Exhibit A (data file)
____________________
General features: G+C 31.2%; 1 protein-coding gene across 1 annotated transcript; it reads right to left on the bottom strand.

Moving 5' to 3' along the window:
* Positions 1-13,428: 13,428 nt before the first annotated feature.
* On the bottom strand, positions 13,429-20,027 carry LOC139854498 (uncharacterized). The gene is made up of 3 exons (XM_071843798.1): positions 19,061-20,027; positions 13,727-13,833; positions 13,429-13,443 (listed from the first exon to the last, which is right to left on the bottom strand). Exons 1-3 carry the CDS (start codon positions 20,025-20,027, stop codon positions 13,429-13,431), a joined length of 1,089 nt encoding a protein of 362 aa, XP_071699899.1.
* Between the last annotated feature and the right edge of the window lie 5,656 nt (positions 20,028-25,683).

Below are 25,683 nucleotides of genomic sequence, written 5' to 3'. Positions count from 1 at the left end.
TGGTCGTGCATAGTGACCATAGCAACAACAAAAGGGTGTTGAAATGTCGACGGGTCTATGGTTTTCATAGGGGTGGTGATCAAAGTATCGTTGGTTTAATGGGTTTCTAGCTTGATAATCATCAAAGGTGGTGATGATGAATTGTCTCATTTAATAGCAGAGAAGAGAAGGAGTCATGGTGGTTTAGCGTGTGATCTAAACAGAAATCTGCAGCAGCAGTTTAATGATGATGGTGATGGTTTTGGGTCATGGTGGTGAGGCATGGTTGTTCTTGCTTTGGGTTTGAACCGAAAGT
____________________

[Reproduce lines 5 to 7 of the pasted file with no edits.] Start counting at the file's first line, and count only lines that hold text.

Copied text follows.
* Between the last annotated feature and the right edge of the window lie 5,656 nt (positions 20,028-25,683).

Below are 25,683 nucleotides of genomic sequence, written 5' to 3'. Positions count from 1 at the left end.
TGGTCGTGCATAGTGACCATAGCAACAACAAAAGGGTGTTGAAATGTCGACGGGTCTATGGTTTTCATAGGGGTGGTGATCAAAGTATCGTTGGTTTAATGGGTTTCTAGCTTGATAATCATCAAAGGTGGTGATGATGAATTGTCTCATTTAATAGCAGAGAAGAGAAGGAGTCATGGTGGTTTAGCGTGTGATCTAAACAGAAATCTGCAGCAGCAGTTTAATGATGATGGTGATGGTTTTGGGTCATGGTGGTGAGGCATGGTTGTTCTTGCTTTGGGTTTGAACCGAAAGT